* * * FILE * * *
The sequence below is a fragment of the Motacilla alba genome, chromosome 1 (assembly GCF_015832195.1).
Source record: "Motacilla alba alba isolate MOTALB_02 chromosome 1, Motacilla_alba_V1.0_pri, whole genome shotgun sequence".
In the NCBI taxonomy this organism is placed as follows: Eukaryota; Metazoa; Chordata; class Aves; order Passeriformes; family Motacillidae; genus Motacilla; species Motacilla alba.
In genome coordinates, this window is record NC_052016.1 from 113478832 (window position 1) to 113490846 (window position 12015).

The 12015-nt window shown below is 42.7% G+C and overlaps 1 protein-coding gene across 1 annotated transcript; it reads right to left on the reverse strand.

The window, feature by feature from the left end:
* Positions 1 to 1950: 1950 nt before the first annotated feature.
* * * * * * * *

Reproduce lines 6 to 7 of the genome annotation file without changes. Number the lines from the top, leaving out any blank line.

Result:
The window, feature by feature from the left end:
* Positions 1 to 1950: 1950 nt before the first annotated feature.